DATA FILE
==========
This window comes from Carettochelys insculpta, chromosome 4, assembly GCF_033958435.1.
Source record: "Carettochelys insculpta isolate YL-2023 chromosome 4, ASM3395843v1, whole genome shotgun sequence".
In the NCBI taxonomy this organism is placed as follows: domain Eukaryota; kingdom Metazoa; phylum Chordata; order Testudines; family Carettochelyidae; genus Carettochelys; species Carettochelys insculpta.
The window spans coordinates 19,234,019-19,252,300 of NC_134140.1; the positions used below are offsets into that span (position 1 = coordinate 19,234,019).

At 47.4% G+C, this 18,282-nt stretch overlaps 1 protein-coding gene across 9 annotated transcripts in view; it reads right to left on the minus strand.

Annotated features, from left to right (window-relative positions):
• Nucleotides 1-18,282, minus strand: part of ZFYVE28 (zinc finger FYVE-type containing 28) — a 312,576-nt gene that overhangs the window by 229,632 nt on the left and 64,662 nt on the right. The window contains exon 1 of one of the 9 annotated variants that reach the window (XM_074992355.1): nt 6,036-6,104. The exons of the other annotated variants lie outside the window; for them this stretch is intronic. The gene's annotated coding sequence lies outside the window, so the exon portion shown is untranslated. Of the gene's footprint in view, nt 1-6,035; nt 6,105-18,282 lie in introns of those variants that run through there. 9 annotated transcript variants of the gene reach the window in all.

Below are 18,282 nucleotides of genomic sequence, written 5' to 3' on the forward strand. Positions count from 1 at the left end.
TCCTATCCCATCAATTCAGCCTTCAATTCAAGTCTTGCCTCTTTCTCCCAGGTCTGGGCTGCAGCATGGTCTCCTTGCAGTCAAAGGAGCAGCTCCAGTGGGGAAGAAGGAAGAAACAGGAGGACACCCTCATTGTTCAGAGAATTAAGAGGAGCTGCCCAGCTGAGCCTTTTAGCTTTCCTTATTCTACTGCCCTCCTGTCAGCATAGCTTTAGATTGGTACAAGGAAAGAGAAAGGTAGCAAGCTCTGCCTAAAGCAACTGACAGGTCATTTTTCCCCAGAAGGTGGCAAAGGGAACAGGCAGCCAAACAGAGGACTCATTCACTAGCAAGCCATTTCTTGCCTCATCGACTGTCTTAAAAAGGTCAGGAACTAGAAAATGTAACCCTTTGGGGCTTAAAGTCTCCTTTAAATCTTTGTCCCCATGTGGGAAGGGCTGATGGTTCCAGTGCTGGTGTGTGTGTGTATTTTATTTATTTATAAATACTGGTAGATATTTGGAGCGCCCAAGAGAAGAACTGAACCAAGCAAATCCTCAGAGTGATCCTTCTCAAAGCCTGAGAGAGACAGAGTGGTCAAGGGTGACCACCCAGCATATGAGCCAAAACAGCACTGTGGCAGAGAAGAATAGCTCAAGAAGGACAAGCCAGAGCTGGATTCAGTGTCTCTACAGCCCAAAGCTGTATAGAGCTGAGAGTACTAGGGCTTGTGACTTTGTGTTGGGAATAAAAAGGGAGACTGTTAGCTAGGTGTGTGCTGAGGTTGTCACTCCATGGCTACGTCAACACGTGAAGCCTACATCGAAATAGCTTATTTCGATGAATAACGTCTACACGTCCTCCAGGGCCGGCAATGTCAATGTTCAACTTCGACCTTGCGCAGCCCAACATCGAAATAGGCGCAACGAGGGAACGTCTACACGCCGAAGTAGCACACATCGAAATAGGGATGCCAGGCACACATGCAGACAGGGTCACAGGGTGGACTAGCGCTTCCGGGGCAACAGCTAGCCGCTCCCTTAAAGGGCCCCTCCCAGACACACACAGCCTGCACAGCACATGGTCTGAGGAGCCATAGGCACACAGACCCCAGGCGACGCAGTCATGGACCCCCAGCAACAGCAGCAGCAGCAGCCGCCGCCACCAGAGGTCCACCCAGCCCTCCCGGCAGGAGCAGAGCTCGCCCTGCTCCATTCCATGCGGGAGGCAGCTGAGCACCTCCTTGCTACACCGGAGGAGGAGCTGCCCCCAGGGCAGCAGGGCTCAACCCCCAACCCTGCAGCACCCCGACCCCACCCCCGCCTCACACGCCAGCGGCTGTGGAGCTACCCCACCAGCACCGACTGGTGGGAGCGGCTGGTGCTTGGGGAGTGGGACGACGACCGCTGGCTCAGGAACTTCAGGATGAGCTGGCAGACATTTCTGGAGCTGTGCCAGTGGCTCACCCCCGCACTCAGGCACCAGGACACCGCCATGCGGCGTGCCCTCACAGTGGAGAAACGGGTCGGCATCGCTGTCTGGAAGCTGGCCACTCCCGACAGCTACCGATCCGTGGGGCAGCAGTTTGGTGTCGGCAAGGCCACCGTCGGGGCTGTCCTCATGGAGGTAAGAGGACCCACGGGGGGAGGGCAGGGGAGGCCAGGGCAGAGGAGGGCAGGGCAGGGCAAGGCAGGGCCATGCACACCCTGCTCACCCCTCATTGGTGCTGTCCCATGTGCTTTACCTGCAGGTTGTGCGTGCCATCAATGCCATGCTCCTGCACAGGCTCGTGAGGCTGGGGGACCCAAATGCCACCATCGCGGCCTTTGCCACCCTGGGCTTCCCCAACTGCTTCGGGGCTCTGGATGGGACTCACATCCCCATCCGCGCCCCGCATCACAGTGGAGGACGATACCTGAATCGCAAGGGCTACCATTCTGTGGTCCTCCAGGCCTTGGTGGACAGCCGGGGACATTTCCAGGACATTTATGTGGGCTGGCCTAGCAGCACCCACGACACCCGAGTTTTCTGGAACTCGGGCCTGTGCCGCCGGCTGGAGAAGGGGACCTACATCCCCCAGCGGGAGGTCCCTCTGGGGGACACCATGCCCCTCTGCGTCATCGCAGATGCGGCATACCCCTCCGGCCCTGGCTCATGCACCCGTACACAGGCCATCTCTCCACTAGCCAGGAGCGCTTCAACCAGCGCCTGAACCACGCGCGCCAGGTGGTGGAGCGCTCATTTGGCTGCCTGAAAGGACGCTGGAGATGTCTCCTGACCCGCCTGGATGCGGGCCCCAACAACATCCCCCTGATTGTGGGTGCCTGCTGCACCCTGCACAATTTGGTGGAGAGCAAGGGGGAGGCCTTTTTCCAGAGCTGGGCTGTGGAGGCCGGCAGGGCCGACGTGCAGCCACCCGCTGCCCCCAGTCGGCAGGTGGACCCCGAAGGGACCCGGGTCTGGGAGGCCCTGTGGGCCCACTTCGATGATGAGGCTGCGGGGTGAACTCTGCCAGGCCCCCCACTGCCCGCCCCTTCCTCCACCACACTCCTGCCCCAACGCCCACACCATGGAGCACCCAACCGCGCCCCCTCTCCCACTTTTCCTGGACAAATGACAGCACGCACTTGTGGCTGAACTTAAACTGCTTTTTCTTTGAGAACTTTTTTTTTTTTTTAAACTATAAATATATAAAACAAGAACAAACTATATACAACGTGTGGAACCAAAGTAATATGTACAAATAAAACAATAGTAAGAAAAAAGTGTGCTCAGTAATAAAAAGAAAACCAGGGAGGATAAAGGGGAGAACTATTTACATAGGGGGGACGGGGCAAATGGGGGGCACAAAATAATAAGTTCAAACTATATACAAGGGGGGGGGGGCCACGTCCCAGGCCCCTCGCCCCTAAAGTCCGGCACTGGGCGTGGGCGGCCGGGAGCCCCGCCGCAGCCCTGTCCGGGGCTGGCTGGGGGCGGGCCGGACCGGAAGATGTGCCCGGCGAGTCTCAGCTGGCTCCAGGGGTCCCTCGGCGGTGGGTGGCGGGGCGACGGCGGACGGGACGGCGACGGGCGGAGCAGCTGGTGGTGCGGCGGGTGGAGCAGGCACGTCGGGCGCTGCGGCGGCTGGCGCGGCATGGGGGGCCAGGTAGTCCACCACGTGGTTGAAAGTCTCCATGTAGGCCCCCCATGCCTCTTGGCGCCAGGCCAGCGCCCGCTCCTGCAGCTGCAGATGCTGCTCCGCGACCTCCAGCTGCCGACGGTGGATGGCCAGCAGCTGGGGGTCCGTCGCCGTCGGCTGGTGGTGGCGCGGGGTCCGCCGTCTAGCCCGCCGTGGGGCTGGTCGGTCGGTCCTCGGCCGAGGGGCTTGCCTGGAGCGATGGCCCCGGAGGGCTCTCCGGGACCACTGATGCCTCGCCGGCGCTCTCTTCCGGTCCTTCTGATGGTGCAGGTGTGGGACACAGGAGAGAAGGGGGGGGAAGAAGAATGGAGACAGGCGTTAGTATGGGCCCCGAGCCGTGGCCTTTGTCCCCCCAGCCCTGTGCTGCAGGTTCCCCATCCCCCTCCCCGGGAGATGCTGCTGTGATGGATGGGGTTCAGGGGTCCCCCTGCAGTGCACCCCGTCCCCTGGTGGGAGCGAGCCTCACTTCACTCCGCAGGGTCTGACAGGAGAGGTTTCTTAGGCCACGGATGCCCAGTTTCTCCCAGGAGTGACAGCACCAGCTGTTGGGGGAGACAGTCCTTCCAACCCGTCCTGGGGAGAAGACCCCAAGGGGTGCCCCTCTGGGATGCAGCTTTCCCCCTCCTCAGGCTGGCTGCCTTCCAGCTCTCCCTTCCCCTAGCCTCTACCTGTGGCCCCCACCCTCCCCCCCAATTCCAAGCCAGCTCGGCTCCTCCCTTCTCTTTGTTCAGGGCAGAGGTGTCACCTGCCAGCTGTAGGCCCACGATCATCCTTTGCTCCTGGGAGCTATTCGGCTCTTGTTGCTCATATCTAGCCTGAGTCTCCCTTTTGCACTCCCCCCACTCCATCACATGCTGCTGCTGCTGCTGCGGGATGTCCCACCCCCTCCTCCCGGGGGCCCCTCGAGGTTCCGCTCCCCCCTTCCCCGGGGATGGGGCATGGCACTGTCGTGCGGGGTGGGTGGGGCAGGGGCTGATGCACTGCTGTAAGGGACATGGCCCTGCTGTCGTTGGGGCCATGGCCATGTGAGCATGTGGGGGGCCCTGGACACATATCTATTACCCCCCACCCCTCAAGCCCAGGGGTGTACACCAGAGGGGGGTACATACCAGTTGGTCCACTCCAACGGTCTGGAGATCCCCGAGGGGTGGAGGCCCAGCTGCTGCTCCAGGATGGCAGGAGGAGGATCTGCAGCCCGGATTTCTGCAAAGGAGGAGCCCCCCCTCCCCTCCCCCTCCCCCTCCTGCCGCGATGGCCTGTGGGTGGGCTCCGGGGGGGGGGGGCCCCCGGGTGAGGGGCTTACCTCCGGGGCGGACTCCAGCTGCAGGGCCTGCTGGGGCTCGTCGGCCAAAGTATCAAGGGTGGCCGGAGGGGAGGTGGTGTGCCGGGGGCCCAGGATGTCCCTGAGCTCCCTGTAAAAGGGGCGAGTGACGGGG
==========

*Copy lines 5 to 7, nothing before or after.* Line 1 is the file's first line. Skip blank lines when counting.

At 47.4% G+C, this 18,282-nt stretch overlaps 1 protein-coding gene across 9 annotated transcripts in view; it reads right to left on the minus strand.

Annotated features, from left to right (window-relative positions):
• Nucleotides 1-18,282, minus strand: part of ZFYVE28 (zinc finger FYVE-type containing 28) — a 312,576-nt gene that overhangs the window by 229,632 nt on the left and 64,662 nt on the right. The window contains exon 1 of one of the 9 annotated variants that reach the window (XM_074992355.1): nt 6,036-6,104. The exons of the other annotated variants lie outside the window; for them this stretch is intronic. The gene's annotated coding sequence lies outside the window, so the exon portion shown is untranslated. Of the gene's footprint in view, nt 1-6,035; nt 6,105-18,282 lie in introns of those variants that run through there. 9 annotated transcript variants of the gene reach the window in all.